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Showing content with the highest reputation on 05/05/2016 in all areas

  1. 1 point
    As with last year, and the year before, and the year before, and the year before, and the year before, and the year before, and the year before, and the year before, and even the year before that, (and all of the years before that before I had a blog), it's the end of the school year here at CalArts, and I've been buried in work, putting our student animation shows together. This is number 22 for me, if I'm doing the math right. No guarantees there, by the way. Last weekend... no. Ummm... wait, what day is it again? Okay... on April 23rd, we had our Open Show, with 163 films turned in this year (beating last year's record by one). Everything went really well, with just a bit over 6 1/2 hours of films to screen (with intermissions, the show ran just under 8 hours). That's pretty impressive - a group of students, cranking out the equivalent of 4 feature films' worth of animation, in just about 9 months. It does take a lot of work to assemble the films together, fix audio levels, and get everything ready for the screening. This year went pretty quickly - only a little over 80 hours to do the whole thing. Admittedly, that's all in one week, but it's still a lot better than 90-100 hours of some previous years. If you do something enough times, you start figuring things out. What I've been working on since then is our Producers' Show, which is tonight at 7:30 PM. This is the best 80 minutes or so of the films of the year, as judged by our faculty. So I've been working on assembling the films together (fortunately, one of our faculty - Ben - does the audio mixes for all of the films, which is a huge help to me, and the films sound amazing in 5.1 surround), creating the DCP, checking everything (several times), authoring a backup Blu-ray (which is what I was finishing up while typing this), creating various signs, posters, and programs (the students create the design, I do the typesetting and make it all print-ready), and probably a dozen other things that are escaping my mind at the moment. This year was a bit different than usual though, in that I had to use all-new software for everything. Previously, I'd been using Final Cut Pro 7 to cut everything together. I had a workflow that worked really well, and since I was running an older Mac Pro and a slightly older version of OS X, I could get away with it, since everything still worked. But this year, over a year after the computer labs I manage had been updated, I finally upgraded my office computer to a coffee-can Mac Pro (the cobbler's children have no shoes). I had been using it for tests, but not day-to-day work. When I finally made the jump, Final Cut Pro 7 didn't. Oh, it will still sort-of run, but it's become incredibly unstable, and that's not something you want when editing the entire year's output of almost 170 students. So for the Open Show, I switched to Premiere Pro. I'd been using it some, but transferring an established workflow over to a different application is often fraught with problems, so I was more than a little nervous. However, all went well, and despite a couple of work-arounds, I was able to do everything I needed, and if anything, faster because Premiere Pro uses a modern code base and GPU acceleration, while FCP7 was already seriously showing its age. So one down, one to go. For the Producers' Show, since it requires doing a layback of the 5.1 mixes (something I have yet to figure out in Premiere Pro), I switched to Final Cut Pro X. The transition there - not so easy. As is often the case with Apple, they tend to get overly-cute about how their stuff works, and it's not always the best way. Often, I found the interface actually getting in my way, as it would presume I wanted to do things, that I didn't really want to do. I was able to work around it though, and since the Producers' Show is so much shorter and easier to edit (21 films, instead of 163), I got through it just fine. The second part of that though, was authoring the DCP. For the last several years, we'd gone with QuVis' Wraptor. It was a plug-in for Apple's Compressor, so it worked with Final Cut Pro 7 pretty well. However, with further updates to Compressor, Wraptor stopped working. QuVis blamed Apple, and threw their efforts into supporting their free plug-in that comes with Adobe's Media Encoder. And while their basic version still works, their Pro version (which has higher quality settings), stopped working due to some wonky licensing problems. Ugh. So, since we weren't going to sacrifice quality and use the free version, we had to move to another authoring application. Fortunately, I had run a lot of DCP authoring tests this spring, "just in case" we would need to find an alternative. These were all short tests, using about 30 particularly challenging clips from student films, run multiple times, with multiple settings, using multiple applications. It added up fast. In the end - over 400 tests. No exaggeration. Hey... I like to be thorough. In the end, despite all of the (high priced) options out there, the winner turned out to be the open source, and completely free, DCP-o-matic. And it won because of its quality and features, not because it was free. We were preparing to dump thousands of dollars, if needed, into a new authoring app. Turns out, we didn't need to. Still, putting a show together for 600+ industry bigwigs, using unfamiliar software (for editing and authoring), with little time to test the final results, can be a bit stress-inducing. But the final version we ran on our DCP projector at work looked good. We'll only know for certain how it all worked for real, after tonight. We're still at the DGA again this year. It went very well there last year, and they're super-nice people to deal with. The location is a pain to get to though (driving through the heart of Hollywood). It's looking promising for us to return to the TV Academy next year (you can see time lapse videos of the construction here, or a live view here). So now - time for the films! Instead of linking to all of the Producers' Show films, I'm just going to put a few of my favorites from both the Producers' Show and Open Show. If you want more, you can see all of the films our students have uploaded this year at our 2016 CalArts Character Animation Vimeo Channel. New ones are being added almost daily. Here are a few favorites from the Producers' Show: David Davis Open Heart https://vimeo.com/164596629 Xiya Lan You look scary https://vimeo.com/163109106 Li Wen Toh Desert Critters https://vimeo.com/164132084 Henock Lebsekal Hellfire Erin Kim cycles Tiffany Wei Meal Time! https://vimeo.com/164741894 Alexander Santa Cruz LABCOAT https://vimeo.com/164032499 And here are a few favorites from the Open Show: Lorenzo Fresta Waves https://vimeo.com/164046875 Ruth Baraz BioTech https://vimeo.com/164031284 Cindy Yang And Then https://vimeo.com/163110999 Julia Rodrigues in/ex troversion https://vimeo.com/164177132 Nishant Saldanha Hello Mary Lou https://vimeo.com/164380866 Stacey Tindaan Steal My Heart https://vimeo.com/164637066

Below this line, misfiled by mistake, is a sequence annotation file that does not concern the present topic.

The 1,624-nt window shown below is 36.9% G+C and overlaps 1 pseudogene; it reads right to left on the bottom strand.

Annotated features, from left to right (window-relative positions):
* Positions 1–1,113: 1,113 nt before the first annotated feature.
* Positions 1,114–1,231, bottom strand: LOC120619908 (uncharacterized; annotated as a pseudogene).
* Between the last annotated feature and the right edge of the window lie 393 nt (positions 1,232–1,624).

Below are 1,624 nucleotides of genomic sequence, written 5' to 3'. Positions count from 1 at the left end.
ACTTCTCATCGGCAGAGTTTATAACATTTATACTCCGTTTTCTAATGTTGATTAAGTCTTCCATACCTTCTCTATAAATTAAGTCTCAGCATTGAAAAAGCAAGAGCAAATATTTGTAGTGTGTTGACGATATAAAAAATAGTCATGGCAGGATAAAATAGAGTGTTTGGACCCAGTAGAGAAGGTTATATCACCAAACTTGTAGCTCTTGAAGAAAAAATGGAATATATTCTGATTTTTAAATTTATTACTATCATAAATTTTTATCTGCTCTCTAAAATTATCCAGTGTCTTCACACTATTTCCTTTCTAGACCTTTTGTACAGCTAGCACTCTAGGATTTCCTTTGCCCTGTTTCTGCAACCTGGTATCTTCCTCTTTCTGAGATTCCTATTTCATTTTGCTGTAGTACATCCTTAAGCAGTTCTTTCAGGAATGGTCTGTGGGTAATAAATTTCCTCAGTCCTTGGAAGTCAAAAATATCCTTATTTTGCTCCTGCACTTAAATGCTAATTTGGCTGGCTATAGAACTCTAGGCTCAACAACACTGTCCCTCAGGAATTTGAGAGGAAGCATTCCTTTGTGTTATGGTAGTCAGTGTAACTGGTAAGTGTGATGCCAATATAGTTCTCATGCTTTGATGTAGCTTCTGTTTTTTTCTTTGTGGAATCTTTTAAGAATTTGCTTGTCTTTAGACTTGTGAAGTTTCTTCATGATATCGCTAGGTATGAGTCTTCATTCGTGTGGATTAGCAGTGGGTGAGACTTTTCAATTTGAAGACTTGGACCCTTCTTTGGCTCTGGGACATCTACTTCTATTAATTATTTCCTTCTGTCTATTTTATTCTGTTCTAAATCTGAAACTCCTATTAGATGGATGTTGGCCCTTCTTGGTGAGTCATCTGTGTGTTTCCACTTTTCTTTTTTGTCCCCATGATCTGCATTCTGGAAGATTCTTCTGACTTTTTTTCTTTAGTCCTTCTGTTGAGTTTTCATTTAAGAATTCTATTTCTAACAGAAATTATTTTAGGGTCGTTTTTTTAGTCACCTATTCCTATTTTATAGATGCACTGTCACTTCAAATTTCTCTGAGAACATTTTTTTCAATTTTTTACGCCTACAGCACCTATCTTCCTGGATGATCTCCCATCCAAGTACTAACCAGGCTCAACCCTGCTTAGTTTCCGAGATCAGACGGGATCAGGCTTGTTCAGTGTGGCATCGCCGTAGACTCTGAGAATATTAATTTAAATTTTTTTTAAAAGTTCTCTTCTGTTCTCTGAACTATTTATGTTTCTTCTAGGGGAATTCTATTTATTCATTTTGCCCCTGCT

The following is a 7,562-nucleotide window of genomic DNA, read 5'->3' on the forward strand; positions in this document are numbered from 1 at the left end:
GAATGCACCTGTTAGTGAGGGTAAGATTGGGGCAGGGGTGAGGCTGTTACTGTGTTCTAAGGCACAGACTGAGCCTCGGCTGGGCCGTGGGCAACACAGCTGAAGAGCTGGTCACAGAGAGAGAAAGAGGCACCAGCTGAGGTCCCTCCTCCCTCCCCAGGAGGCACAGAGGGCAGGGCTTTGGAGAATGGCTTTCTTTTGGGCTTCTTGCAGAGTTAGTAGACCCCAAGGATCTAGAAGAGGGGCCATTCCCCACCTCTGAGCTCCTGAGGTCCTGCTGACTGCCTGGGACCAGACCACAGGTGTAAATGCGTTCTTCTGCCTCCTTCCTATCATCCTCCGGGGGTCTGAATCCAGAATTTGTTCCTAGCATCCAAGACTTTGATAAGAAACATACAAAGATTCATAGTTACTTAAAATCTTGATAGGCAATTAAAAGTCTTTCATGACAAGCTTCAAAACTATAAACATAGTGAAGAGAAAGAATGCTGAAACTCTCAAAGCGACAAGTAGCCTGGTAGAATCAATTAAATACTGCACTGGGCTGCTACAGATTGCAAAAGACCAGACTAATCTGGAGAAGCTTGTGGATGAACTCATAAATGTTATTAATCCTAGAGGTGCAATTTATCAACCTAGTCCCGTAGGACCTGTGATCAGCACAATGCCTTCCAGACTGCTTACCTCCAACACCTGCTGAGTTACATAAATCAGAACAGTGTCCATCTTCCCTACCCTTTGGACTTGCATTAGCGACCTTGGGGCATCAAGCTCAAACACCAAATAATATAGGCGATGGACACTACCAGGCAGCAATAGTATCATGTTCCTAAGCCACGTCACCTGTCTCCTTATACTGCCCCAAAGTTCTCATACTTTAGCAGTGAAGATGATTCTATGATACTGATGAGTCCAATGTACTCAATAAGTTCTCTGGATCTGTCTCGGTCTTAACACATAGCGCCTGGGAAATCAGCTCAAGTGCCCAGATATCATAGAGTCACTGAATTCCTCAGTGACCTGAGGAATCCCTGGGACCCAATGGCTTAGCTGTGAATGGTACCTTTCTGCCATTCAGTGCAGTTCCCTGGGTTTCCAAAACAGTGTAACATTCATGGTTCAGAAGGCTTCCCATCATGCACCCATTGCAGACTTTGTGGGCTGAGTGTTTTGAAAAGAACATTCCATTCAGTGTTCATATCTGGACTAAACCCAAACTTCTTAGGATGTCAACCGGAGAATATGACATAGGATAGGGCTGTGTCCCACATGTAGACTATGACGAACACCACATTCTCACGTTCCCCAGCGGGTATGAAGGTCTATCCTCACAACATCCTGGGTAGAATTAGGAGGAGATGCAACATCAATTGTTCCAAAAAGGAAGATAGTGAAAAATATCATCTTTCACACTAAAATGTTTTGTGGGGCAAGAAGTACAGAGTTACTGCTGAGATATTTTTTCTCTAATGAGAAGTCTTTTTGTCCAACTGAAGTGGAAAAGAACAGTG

2. 1 point
    The Producers' Show went off without a hitch last night. It took a lot of work from a lot of people, but it all went very smoothly, and the films looked and sounded great. The DCP worked perfectly, so that was a huge relief. I didn't take any photos this year, but if the CalArts blog gets around to posting some, I'll link to it here. We had around 650-670 people show up, filling the main theater and about half-filling the second. Zootopia/Wreck-It Ralph director (and alumnus) Rich Moore was our guest speaker, and gave a very funny, and very heartfelt speech to our students. (Incidentally, if you haven't seen Zootopia yet, I highly recommend it. It's closing in on a billion dollars worldwide, and is beating up both Batman and Superman at the box office.) I'm quite exhausted from the whole thing, and just stayed home and slept all morning. It will be a few weeks before I fully bounce back from it, but at least the shows are over and done with, and I can get back to a more normal work schedule again.
  3. 1 point